History of Costa Rica

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In Pre-Columbian times the Native Americans in what is now Costa Rica were part of a cultural complex known as the "Intermediate Area," between the Mesoamerican and Andean cultural regions.

The northwest of the country, the Nicoya Peninsula, was the southernmost point of Nahuatl cultural influence when the Spanish conquerors (conquistadores) came in the sixteenth century. The central and southern portions of the country had Chibcha influences. However, the indigenous people have influenced modern Costa Rican culture to a relatively small degree, as most of these died from diseases such as smallpox[1] and mistreatment by the Spaniards.

Spanish colonization

The colonial period began when Christopher Columbus discovered the eastern coast of Costa Rica in 1502. Numerous subsequent Spanish expeditions followed, eventually leading to the first Spanish settlement, Villa Bruselas in Costa Rica in 1524.[2]

During most of the colonial period, Costa Rica was the southernmost province of the Captaincy General of Guatemala, which was nominally part of the Viceroyalty of New Spain (i.e., Mexico), but which in practice operated as a largely autonomous entity within the Spanish Empire. Costa Rica's distance from the capital in Guatemala, its legal prohibition under Spanish law to trade with its southern neighbors in Panama, then part of the Viceroyalty of New Granada (i.e., Colombia), and the lack of resources such as gold and silver, made Costa Rica into a poor, isolated, and sparsely inhabited region within the Spanish Empire.[3] Costa Rica was described as "the poorest and most miserable Spanish colony in all America" by a Spanish governor in 1719.[4]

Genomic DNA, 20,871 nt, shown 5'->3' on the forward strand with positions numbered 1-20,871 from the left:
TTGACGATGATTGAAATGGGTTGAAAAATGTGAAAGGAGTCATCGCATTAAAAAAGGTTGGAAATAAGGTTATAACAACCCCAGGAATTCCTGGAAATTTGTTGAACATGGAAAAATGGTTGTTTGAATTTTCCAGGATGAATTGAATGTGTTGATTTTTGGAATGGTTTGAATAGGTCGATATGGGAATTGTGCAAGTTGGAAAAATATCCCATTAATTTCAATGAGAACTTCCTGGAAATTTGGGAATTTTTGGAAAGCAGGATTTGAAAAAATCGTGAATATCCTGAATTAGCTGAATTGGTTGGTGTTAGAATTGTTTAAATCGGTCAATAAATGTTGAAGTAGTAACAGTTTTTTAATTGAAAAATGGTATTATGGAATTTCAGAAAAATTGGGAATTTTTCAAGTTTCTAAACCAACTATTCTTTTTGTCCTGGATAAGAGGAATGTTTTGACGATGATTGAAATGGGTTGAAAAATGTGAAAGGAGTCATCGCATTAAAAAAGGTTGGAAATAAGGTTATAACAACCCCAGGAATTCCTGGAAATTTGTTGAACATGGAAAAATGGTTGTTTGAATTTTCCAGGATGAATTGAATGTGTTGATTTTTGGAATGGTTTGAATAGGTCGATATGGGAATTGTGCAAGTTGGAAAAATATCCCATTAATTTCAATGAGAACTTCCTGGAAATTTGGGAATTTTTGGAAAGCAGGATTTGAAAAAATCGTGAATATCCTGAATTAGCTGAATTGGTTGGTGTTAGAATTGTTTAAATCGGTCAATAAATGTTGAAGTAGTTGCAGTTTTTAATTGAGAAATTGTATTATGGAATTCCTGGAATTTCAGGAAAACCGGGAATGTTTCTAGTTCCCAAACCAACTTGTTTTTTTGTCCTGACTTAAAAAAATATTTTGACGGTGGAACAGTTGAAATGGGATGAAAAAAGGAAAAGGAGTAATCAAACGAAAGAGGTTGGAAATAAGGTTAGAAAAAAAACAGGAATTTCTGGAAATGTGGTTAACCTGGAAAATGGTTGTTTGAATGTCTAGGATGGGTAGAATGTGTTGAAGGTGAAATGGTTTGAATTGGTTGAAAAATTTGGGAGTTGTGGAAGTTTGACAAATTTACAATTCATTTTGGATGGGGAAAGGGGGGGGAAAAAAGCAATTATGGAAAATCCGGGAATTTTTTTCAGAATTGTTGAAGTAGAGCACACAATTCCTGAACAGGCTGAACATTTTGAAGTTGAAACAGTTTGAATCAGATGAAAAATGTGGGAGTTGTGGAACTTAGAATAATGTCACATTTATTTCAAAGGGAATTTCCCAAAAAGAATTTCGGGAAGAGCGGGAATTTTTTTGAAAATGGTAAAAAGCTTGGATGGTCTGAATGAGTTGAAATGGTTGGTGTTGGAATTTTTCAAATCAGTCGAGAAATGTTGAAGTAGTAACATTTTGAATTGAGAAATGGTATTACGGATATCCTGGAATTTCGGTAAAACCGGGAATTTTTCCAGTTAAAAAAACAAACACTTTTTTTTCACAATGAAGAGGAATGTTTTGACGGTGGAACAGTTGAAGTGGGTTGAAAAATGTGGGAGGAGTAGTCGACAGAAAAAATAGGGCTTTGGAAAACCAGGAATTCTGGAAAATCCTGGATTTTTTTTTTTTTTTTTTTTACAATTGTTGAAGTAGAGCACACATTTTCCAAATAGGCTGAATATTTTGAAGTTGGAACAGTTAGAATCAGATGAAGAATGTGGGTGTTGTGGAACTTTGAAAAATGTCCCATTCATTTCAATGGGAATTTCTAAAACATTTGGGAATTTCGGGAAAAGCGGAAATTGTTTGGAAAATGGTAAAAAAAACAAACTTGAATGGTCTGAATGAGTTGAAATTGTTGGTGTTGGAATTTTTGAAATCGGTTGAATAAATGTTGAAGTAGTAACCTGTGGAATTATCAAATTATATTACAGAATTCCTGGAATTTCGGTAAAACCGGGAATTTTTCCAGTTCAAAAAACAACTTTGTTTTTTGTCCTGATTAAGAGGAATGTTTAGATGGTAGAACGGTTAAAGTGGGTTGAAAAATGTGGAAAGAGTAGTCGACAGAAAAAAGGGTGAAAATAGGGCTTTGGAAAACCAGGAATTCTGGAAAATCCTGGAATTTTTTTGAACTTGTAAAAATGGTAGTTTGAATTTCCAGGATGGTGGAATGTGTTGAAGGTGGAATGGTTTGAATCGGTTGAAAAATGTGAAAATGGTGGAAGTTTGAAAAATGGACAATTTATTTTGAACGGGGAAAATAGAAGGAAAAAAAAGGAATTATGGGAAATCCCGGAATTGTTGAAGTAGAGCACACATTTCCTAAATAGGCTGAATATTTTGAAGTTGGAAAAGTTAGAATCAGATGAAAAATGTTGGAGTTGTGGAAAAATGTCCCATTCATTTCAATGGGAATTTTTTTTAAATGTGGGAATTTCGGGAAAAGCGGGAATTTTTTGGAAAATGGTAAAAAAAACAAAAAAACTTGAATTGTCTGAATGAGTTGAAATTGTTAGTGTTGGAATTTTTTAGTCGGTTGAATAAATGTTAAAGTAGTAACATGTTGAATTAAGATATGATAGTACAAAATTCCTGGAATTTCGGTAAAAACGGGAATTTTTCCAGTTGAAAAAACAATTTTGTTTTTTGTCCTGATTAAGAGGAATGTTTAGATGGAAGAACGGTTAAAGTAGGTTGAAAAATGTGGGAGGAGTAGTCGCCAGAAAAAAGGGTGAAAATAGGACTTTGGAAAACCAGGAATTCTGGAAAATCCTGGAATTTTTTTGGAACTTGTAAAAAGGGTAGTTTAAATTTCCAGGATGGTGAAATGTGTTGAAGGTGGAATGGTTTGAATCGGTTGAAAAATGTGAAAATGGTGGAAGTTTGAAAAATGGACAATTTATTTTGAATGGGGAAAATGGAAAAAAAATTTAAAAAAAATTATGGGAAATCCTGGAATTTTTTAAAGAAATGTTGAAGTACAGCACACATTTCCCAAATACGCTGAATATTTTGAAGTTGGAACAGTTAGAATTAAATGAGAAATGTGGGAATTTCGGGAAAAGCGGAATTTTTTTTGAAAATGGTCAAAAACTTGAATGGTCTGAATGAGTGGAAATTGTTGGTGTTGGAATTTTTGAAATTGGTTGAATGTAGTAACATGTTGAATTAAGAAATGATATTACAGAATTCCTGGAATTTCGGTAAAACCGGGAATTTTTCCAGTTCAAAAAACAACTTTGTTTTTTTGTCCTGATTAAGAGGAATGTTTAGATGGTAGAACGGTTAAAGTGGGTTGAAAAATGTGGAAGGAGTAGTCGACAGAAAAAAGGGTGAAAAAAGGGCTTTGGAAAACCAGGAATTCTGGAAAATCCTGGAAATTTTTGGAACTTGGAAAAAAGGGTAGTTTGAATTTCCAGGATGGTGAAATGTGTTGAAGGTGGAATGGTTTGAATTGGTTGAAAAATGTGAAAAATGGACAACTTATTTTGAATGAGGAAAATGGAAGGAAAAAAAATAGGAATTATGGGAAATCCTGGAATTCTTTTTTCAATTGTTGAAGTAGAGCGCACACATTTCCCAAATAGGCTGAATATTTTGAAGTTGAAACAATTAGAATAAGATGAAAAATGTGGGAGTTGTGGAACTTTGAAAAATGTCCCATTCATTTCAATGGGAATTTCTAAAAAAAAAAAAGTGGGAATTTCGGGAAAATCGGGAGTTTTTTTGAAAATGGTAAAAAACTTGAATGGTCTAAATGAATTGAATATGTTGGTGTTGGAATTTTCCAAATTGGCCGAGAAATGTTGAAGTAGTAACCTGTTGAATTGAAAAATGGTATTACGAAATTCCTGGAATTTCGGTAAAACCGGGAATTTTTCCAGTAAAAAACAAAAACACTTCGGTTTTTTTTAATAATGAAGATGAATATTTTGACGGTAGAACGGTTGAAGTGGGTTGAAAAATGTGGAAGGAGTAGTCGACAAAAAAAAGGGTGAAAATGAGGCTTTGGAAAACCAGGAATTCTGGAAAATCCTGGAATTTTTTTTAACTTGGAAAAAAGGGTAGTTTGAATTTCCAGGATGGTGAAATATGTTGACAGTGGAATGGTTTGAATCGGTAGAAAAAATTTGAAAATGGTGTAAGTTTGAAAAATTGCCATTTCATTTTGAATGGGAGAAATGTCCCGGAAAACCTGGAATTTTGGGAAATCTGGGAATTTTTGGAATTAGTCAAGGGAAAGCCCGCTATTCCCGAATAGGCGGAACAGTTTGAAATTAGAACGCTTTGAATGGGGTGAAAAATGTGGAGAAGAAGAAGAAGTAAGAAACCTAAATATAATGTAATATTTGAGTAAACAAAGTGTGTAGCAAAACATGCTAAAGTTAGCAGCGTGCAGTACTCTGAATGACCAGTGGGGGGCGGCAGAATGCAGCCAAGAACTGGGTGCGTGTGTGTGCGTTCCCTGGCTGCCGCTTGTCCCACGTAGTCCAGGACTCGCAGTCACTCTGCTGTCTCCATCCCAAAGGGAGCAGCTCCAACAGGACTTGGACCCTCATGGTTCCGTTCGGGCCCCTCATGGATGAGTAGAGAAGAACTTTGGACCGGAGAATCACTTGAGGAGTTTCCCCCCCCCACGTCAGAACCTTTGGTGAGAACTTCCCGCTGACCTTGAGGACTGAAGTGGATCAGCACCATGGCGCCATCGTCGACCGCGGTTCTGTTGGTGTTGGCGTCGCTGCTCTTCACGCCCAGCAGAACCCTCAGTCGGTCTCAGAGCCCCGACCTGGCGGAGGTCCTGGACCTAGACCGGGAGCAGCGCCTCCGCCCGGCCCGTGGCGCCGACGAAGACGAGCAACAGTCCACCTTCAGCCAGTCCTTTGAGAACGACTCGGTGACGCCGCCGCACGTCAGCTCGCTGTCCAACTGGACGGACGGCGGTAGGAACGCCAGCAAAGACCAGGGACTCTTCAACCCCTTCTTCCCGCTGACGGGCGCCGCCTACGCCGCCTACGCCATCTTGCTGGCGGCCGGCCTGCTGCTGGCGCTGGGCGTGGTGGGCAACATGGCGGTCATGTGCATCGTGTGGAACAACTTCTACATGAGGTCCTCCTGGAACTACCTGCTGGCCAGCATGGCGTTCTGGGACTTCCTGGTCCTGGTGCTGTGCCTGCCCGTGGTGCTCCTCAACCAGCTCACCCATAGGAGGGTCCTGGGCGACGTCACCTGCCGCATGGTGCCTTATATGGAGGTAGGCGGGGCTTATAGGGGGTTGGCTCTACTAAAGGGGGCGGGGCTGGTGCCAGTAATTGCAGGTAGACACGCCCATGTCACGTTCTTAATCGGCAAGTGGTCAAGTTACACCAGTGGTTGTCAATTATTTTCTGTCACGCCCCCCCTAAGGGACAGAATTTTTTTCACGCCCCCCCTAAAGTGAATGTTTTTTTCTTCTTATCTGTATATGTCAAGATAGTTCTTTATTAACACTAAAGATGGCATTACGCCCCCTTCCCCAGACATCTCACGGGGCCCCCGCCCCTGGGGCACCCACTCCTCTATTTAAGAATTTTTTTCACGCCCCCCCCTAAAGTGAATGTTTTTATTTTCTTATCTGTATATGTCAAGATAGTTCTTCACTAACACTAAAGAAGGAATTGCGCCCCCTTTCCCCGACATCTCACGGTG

Another important factor behind Costa Rica's poverty was the lack of a significant indigenous population available for forced labor, which meant that most of the Costa Rican settlers had to work on their own land, preventing the establishment of large haciendas. For all these reasons Costa Rica was by and large unappreciated and overlooked by the Spanish Crown and left to develop on its own. The small landowners' relative poverty, the lack of a large indigenous labor force, the population's ethnic and linguistic homogeneity, and Costa Rica's isolation from the Spanish colonial centers in Mexico and the Andes all contributed to the development of an autonomous and individualistic agrarian society. Even the Governor had to farm his own crops and tend to his own garden due to the poverty that he lived in. An egalitarian tradition also arose. Costa Rica became a "rural democracy" with no oppressed mestizo or indigenous class. It was not long before Spanish settlers turned to the hills, where they found rich volcanic soil and a milder climate than that of the lowlands.[5]

Federal Republic of Central America

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